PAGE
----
ceeded through hard work and ingenuity. It was this country that gave him that opportunity, regardless of cultural and language barriers and his commitment to a religion that was oppressed in his native land. And that story is far from unique in our country. I am proud to be an American because our exceptional country has always been generous with its freedom -a shining City upon a hill that is a beacon to all freedom-loving peoples; and we have, at our best, endeavored to share and expand freedom to all the corners of the world, not to hoard it as our possession.
Judge Patricia J. Kerrigan: Discusses Freedom and Why She's a Proud American with Aubrey AUBREY R. TAYLOR: What does freedom mean to you? JUDGE PATRICIA J. KERRIGAN: Freedom means our constitutionally protected right as Americans to choose how we work, live, worship, speak, provide for and protect our families. While true freedom is beyond what a government provides, the many freedoms we enjoy as Americans are a fundamental part of our Democracy. Just as important as our enjoyment and exercise of these rights is the responsibility each one of us bears to protect and save our freedoms for the next generation. Everyday as we look at world events, we are graphically shown how precious our freedoms truly are. Every time I seat a jury in the 190th District Court, I remind the jury members that around the world people are literally dying for the right they are exercising, that is the right to have a dispute decided by fellow citizens, rather than by a government or by the military. All of our freedoms are important in today's world and so must be our commitment to preserve them. AUBREY R. TAYLOR: Why are you proud to be an American? JUDGE PATRICIA J. KERRIGAN: I'm proud to be an American because as a people we continue to believe in our Constitution, live by our Constitution, and require our government to follow our Constitution. As Judge of the 190th District Court, my appreciation for and understanding of the importance of our Constitution is enhanced everyday as I participate in our civil justice system. As Thomas Jefferson said "I consider the trial by jury as the only anchor yet imagined by man by which a government is held to the principles of its constitution." Our civil justice system is a remarkable system of which every American citizen can be proud. Is it perfect? Is America perfect? No, not yet. And the fact that we continue to strive for and demand improvement is part of what makes me proud to be an American.
Judge Dan Hinde Discusses Freedom and Why He's a Proud American with Aubrey AUBREY R. TAYLOR: What does freedom mean to you? JUDGE DAN HINDE: Freedom means opportunity—the opportunity to succeed, to chase your dreams, to find your calling and answer it, to live, to learn, and to grow, unencumbered by the shackles of class. It means we have the opportunity to rise to any height—President, Governor, CEO, star athlete, celebrity, community leader—regardless of your starting point in life. But freedom also means the opportunity to err and to fall short. Essentially, freedom gives us the opportunity to be Theodore Roosevelt’s “Man in the Arena”—to strive valiantly, to do great deeds, and, yes, to fail. But to borrow again from Roosevelt, freedom means that we have the opportunity to fail while daring greatly, that we are not consigned forever to the fate of those “cold and timid souls” who know neither success nor failure. But as is often said, freedom is not free. We enjoy such great opportunity because of the hard work, dedication, blood, and sacrifice of so many men and women who preceded us, giving, as Lincoln said, the last full measure of devotion, so that we—their heirs—might enjoy the freedom they earned. In turn, we owe it our children to pass on this freedom so that they may enjoy the opportunity to dare greatly and reach for their dreams as well. AUBREY R. TAYLOR: Why are you proud to be an American? JUDGE DAN HINDE: No country, no nation in history was ever founded on an idea—not Athens, Rome, nor Egypt; not England, France, Germany, Russia, nor China. No nation was built on an idea, that is, until the United States declared its independence in 1776. And what an idea it was! All men are created equal and endowed by God with the unalienable rights to life, liberty, and the pursuit of happiness. My pride in America begins with that great conception of our nation, but it does not end there. The Framers wrote a Constitution to establish a national government designed to protect our freedom and liberty. Then, our nation fought a terrible civil war to preserve that then-radical form of government—government of the people, by the people, for the people—and to cleans it of the horrible stain of slavery. But in the rebirth that President Lincoln described, our freedom and democratic manner of government nourished and nurtured a society that has advanced not only its own population but all of humankind beyond belief. Our society developed an economy that has lifted millions out of poverty, hunger, and illiteracy, not only at home but abroad. Our country led the effort to vanquish the twin scourges of fascism and communism, giving the lie to the totalitarians’ pretensions to utopia. The United States remains a shining beacon to the world—a safe harbor in times of difficulty and a light to guide the world. Our nation always—always—sends aid to countries suffering natural disasters, whether friend or foe. Our people generate new ideas in technology, industry, the arts, and music. We are what other coun29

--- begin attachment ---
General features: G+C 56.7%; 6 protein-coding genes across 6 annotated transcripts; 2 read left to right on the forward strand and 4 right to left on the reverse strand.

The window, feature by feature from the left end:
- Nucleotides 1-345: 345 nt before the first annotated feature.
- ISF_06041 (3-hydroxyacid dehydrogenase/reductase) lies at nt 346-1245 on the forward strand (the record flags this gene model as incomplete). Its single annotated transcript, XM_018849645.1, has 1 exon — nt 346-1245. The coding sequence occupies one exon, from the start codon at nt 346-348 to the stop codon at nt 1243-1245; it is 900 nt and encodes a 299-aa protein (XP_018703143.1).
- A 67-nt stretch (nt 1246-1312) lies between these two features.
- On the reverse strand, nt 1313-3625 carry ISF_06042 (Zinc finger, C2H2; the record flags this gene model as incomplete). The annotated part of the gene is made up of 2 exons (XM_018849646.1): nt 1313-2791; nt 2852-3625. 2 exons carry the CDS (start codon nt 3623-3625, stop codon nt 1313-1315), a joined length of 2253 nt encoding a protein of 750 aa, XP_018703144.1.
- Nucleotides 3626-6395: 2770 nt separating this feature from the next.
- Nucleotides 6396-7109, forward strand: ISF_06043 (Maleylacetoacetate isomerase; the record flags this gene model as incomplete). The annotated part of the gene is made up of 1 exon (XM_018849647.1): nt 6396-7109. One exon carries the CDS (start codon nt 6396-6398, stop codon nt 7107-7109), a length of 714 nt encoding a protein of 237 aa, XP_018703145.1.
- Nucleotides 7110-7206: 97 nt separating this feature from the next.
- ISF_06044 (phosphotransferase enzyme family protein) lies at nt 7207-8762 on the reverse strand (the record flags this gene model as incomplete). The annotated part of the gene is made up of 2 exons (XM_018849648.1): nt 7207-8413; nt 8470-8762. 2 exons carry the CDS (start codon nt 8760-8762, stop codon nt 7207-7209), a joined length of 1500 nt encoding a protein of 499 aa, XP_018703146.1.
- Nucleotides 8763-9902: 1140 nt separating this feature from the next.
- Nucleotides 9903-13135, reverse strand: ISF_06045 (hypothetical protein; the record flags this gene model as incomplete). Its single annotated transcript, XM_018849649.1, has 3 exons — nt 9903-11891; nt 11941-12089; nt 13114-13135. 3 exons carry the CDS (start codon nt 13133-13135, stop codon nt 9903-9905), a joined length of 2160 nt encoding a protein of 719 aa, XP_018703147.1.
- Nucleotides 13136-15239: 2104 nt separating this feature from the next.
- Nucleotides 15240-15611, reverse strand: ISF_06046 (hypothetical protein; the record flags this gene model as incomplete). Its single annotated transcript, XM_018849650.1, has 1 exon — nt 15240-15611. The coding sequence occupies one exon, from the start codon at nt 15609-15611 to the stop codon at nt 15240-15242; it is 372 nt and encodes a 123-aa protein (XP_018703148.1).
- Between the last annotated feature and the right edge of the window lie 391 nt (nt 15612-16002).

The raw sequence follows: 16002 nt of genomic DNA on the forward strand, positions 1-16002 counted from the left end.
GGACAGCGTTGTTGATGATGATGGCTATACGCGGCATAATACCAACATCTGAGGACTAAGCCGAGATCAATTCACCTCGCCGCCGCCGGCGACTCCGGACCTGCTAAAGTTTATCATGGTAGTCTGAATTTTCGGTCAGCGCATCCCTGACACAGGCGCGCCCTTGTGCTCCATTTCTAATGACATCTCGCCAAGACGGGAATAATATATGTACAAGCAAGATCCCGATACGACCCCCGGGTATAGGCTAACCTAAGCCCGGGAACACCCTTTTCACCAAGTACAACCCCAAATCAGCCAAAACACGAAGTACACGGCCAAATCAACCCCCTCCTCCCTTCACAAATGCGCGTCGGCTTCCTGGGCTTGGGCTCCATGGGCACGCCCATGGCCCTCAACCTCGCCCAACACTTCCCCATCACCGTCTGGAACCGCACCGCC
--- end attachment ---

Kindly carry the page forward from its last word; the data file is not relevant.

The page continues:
Our ONE AMERICA "Leaders Celebrating Freedom Together" series is currently underway inside Houston Business Connections Magazine, published...